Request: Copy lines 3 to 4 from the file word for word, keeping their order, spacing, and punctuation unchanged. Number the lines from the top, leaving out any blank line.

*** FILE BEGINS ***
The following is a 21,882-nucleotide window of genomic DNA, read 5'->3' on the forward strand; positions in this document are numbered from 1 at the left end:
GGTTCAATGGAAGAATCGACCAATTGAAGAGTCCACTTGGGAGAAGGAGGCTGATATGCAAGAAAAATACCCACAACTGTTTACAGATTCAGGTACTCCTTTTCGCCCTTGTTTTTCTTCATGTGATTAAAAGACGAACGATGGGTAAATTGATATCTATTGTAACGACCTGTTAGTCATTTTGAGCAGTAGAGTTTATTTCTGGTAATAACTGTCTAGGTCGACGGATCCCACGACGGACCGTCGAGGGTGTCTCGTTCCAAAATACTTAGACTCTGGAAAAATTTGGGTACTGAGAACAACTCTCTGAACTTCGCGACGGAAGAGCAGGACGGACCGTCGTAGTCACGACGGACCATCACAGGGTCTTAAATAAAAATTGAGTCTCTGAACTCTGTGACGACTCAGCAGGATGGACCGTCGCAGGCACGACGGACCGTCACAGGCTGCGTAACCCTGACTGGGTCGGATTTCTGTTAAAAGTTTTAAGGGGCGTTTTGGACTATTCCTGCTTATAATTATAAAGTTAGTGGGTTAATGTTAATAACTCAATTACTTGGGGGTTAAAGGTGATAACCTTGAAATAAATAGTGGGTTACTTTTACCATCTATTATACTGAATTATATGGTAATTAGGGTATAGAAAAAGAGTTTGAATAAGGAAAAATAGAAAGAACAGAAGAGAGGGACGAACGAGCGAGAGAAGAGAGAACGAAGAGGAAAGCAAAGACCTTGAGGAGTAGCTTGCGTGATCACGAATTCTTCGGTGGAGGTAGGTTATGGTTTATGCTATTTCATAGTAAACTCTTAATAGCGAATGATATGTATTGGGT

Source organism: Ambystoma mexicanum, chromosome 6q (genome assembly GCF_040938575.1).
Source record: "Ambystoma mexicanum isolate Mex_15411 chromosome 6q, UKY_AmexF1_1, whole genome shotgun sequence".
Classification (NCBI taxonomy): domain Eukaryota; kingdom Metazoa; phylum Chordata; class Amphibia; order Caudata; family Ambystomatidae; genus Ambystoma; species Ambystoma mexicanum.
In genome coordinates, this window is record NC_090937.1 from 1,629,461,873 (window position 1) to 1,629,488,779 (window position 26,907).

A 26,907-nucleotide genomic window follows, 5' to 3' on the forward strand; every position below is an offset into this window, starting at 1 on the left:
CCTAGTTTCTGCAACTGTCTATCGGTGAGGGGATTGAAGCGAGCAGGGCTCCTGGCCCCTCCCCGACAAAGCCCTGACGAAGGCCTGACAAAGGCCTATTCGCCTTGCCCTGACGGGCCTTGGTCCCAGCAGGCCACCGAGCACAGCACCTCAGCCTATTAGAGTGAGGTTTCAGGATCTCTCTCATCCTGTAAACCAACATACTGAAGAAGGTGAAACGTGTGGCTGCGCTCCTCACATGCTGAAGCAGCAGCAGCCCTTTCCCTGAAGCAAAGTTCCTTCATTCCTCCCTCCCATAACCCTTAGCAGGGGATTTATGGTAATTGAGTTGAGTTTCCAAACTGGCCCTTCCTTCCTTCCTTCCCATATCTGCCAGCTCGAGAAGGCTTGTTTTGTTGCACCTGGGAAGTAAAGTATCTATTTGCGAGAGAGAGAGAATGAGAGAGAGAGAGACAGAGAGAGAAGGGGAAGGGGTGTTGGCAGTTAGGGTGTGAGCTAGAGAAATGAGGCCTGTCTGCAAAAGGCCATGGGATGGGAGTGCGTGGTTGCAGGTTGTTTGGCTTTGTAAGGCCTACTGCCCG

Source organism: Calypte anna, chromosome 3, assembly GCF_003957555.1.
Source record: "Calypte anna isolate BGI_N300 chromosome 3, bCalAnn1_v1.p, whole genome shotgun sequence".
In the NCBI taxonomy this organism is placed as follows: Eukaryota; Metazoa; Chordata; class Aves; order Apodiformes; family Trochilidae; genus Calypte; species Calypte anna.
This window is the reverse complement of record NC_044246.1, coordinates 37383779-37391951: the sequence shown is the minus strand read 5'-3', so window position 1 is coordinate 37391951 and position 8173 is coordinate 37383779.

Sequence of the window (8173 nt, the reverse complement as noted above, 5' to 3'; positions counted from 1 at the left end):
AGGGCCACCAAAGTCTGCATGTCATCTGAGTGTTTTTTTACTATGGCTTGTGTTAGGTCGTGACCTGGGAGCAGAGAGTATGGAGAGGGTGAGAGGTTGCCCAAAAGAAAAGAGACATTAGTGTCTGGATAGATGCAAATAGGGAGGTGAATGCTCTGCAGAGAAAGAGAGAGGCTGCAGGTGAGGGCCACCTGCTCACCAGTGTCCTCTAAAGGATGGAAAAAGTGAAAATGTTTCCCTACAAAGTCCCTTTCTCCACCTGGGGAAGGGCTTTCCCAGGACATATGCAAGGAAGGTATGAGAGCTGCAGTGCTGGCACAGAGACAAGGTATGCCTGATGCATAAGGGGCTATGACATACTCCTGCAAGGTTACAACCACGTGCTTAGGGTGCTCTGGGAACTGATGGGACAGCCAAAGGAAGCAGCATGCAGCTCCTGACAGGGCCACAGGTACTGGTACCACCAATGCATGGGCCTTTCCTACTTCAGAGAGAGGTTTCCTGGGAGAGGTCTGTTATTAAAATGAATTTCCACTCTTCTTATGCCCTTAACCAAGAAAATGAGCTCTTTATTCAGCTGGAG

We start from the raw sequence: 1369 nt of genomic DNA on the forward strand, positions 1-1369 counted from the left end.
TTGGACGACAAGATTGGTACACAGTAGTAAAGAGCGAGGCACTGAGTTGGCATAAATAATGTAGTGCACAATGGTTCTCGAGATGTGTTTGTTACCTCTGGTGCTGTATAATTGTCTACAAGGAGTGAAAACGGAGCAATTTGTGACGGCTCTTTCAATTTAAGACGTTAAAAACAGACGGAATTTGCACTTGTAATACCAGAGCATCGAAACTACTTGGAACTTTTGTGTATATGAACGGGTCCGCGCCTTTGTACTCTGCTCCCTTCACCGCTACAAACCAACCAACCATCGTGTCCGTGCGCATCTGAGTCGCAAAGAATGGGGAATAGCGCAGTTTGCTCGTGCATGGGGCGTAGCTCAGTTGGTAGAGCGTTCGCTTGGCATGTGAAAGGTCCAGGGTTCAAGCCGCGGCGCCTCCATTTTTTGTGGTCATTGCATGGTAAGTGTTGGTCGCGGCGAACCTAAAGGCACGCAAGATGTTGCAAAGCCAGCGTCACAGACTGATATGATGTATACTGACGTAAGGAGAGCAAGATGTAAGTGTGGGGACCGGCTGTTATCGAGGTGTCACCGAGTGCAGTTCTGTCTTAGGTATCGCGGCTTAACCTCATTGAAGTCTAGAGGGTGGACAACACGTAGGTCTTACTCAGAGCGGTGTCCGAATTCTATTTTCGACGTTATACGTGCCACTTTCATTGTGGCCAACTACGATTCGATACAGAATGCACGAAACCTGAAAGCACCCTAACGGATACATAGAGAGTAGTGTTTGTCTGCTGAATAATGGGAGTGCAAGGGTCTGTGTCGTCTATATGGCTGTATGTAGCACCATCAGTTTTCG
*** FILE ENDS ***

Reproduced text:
Source organism: Ambystoma mexicanum, chromosome 6q (genome assembly GCF_040938575.1).
Source record: "Ambystoma mexicanum isolate Mex_15411 chromosome 6q, UKY_AmexF1_1, whole genome shotgun sequence".